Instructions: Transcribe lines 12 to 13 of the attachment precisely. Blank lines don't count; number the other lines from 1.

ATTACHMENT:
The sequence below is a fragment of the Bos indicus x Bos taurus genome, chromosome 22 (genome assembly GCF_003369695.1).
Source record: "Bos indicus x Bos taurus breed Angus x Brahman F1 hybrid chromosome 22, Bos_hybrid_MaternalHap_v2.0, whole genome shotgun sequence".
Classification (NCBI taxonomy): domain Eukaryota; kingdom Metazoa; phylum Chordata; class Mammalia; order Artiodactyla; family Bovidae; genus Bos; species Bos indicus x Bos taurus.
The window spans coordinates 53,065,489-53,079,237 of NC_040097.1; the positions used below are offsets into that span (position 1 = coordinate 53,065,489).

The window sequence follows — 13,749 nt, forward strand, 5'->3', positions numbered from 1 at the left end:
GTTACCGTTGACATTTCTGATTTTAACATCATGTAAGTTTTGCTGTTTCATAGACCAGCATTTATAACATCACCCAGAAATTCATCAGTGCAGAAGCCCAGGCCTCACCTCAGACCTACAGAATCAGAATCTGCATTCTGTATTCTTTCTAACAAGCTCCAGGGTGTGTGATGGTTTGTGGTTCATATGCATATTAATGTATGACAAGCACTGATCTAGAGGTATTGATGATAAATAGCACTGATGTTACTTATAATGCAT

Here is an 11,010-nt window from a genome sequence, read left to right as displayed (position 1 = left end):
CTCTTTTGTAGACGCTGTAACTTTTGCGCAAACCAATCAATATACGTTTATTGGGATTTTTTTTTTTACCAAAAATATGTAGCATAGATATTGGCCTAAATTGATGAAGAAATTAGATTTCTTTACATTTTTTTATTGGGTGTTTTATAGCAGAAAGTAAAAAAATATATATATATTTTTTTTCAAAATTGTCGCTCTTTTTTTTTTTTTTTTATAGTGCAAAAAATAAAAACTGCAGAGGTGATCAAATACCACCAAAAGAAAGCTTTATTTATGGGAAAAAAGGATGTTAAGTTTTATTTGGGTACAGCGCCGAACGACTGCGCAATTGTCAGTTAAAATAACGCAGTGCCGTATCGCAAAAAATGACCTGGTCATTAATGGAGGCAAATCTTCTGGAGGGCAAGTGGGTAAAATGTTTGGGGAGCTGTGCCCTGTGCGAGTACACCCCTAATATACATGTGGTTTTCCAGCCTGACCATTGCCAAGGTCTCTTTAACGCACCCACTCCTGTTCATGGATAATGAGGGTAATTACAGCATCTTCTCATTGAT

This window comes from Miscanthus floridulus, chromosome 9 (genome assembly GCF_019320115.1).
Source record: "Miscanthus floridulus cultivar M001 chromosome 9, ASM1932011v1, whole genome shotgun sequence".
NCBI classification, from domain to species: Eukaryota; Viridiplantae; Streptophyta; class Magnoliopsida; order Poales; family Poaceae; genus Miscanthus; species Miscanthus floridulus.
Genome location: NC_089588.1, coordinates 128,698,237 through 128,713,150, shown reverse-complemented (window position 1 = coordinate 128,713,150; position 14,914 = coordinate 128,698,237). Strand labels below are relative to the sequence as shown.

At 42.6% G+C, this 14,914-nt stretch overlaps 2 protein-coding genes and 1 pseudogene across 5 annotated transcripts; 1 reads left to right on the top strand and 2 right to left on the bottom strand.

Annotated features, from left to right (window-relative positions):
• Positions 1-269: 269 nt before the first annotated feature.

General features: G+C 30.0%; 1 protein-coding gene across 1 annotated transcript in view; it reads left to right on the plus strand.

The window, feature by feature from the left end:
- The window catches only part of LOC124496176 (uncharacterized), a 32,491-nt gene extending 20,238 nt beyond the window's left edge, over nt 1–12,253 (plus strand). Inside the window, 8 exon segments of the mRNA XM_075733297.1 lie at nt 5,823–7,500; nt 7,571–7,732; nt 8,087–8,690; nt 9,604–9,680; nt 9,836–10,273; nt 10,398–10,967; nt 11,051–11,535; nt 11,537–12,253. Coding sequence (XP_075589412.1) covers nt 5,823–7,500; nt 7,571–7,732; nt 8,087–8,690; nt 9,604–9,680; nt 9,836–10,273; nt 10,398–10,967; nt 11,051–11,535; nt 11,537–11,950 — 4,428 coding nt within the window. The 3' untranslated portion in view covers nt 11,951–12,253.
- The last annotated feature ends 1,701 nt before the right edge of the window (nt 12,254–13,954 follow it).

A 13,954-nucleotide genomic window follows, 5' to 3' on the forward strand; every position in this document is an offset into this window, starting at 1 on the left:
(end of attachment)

Genome location: NC_089588.1, coordinates 128,698,237 through 128,713,150, shown reverse-complemented (window position 1 = coordinate 128,713,150; position 14,914 = coordinate 128,698,237). Strand labels below are relative to the sequence as shown.

At 42.6% G+C, this 14,914-nt stretch overlaps 2 protein-coding genes and 1 pseudogene across 5 annotated transcripts; 1 reads left to right on the top strand and 2 right to left on the bottom strand.